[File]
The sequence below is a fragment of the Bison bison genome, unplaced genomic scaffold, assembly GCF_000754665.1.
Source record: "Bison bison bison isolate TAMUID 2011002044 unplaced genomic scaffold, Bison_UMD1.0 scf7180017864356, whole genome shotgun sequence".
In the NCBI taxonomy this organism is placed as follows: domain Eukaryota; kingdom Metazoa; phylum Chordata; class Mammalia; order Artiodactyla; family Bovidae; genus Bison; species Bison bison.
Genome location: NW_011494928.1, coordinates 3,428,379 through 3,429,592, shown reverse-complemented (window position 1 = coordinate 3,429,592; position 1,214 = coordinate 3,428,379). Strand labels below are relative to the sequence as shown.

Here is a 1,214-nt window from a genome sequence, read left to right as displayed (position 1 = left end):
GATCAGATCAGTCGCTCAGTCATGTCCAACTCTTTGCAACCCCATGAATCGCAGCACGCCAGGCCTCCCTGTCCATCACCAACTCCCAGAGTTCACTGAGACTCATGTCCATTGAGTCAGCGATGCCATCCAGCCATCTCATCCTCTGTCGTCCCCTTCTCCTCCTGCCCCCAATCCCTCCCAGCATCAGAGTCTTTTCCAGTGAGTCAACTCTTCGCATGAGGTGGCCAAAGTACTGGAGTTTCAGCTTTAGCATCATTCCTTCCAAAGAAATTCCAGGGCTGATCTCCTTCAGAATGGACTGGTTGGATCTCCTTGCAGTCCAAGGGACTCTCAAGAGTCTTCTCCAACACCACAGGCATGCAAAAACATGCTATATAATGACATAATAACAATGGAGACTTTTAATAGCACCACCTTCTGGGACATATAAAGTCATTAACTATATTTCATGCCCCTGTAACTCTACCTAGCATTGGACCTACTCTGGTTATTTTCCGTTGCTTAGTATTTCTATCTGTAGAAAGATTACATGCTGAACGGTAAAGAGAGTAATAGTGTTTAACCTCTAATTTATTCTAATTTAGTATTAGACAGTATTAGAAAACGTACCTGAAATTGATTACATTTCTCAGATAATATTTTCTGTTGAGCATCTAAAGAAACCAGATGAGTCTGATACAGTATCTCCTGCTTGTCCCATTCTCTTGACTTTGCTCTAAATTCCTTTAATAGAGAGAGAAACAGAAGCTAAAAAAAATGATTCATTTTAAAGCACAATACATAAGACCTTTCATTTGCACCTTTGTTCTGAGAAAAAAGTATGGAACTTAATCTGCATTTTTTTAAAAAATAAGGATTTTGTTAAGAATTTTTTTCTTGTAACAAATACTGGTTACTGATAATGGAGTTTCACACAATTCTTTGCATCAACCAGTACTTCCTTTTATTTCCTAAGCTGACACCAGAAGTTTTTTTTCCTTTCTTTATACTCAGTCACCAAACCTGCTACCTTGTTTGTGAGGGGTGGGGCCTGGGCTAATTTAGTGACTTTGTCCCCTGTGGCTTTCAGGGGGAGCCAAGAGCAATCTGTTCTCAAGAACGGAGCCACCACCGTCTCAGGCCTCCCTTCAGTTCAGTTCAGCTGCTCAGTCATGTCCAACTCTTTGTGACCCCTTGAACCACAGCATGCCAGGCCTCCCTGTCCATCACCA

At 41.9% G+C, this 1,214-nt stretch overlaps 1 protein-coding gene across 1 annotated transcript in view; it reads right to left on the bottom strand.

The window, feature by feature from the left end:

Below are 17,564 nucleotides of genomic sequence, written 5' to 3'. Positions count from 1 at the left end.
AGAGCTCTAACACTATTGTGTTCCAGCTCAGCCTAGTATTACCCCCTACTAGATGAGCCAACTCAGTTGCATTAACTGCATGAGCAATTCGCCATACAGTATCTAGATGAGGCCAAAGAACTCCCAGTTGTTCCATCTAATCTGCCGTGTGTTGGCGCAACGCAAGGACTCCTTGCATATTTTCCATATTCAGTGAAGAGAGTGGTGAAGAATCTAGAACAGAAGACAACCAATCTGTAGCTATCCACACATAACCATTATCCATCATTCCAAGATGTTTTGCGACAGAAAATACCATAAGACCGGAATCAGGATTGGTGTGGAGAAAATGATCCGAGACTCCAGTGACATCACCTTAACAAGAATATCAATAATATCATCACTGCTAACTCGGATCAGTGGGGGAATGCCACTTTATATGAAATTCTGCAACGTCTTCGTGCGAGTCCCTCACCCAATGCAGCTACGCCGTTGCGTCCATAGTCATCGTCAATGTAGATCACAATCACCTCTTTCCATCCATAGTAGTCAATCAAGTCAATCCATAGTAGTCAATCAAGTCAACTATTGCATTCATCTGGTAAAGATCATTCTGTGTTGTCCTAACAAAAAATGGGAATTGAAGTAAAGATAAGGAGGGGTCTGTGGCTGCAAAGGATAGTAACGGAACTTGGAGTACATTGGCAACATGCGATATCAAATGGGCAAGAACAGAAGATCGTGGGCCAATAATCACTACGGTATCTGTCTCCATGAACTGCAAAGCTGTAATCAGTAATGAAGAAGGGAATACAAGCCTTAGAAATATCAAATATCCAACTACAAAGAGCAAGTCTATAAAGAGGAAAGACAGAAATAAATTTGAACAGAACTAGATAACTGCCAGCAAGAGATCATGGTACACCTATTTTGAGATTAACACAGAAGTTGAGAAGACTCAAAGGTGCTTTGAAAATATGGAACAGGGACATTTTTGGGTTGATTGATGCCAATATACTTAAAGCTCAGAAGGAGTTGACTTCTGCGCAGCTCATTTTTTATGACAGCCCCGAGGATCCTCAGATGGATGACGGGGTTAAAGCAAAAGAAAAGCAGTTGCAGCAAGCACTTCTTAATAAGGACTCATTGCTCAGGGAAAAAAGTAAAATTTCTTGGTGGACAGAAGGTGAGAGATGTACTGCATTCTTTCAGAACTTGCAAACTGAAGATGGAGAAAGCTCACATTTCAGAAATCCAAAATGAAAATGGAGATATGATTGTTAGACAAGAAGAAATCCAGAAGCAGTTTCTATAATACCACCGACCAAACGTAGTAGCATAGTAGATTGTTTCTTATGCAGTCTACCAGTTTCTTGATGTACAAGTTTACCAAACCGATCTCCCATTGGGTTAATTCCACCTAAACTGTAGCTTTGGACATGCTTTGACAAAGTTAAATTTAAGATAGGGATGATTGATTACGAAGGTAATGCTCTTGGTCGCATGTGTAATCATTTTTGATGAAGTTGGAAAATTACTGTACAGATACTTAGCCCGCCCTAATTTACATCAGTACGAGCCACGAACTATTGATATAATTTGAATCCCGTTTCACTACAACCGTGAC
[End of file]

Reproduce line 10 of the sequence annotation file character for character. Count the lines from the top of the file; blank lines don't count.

AGAGCTCTAACACTATTGTGTTCCAGCTCAGCCTAGTATTACCCCCTACTAGATGAGCCAACTCAGTTGCATTAACTGCATGAGCAATTCGCCATACAGTATCTAGATGAGGCCAAAGAACTCCCAGTTGTTCCATCTAATCTGCCGTGTGTTGGCGCAACGCAAGGACTCCTTGCATATTTTCCATATTCAGTGAAGAGAGTGGTGAAGAATCTAGAACAGAAGACAACCAATCTGTAGCTATCCACACATAACCATTATCCATCATTCCAAGATGTTTTGCGACAGAAAATACCATAAGACCGGAATCAGGATTGGTGTGGAGAAAATGATCCGAGACTCCAGTGACATCACCTTAACAAGAATATCAATAATATCATCACTGCTAACTCGGATCAGTGGGGGAATGCCACTTTATATGAAATTCTGCAACGTCTTCGTGCGAGTCCCTCACCCAATGCAGCTACGCCGTTGCGTCCATAGTCATCGTCAATGTAGATCACAATCACCTCTTTCCATCCATAGTAGTCAATCAAGTCAATCCATAGTAGTCAATCAAGTCAACTATTGCATTCATCTGGTAAAGATCATTCTGTGTTGTCCTAACAAAAAATGGGAATTGAAGTAAAGATAAGGAGGGGTCTGTGGCTGCAAAGGATAGTAACGGAACTTGGAGTACATTGGCAACATGCGATATCAAATGGGCAAGAACAGAAGATCGTGGGCCAATAATCACTACGGTATCTGTCTCCATGAACTGCAAAGCTGTAATCAGTAATGAAGAAGGGAATACAAGCCTTAGAAATATCAAATATCCAACTACAAAGAGCAAGTCTATAAAGAGGAAAGACAGAAATAAATTTGAACAGAACTAGATAACTGCCAGCAAGAGATCATGGTACACCTATTTTGAGATTAACACAGAAGTTGAGAAGACTCAAAGGTGCTTTGAAAATATGGAACAGGGACATTTTTGGGTTGATTGATGCCAATATACTTAAAGCTCAGAAGGAGTTGACTTCTGCGCAGCTCATTTTTTATGACAGCCCCGAGGATCCTCAGATGGATGACGGGGTTAAAGCAAAAGAAAAGCAGTTGCAGCAAGCACTTCTTAATAAGGACTCATTGCTCAGGGAAAAAAGTAAAATTTCTTGGTGGACAGAAGGTGAGAGATGTACTGCATTCTTTCAGAACTTGCAAACTGAAGATGGAGAAAGCTCACATTTCAGAAATCCAAAATGAAAATGGAGATATGATTGTTAGACAAGAAGAAATCCAGAAGCAGTTTCTATAATACCACCGACCAAACGTAGTAGCATAGTAGATTGTTTCTTATGCAGTCTACCAGTTTCTTGATGTACAAGTTTACCAAACCGATCTCCCATTGGGTTAATTCCACCTAAACTGTAGCTTTGGACATGCTTTGACAAAGTTAAATTTAAGATAGGGATGATTGATTACGAAGGTAATGCTCTTGGTCGCATGTGTAATCATTTTTGATGAAGTTGGAAAATTACTGTACAGATACTTAGCCCGCCCTAATTTACATCAGTACGAGCCACGAACTATTGATATAATTTGAATCCCGTTTCACTACAACCGTGAC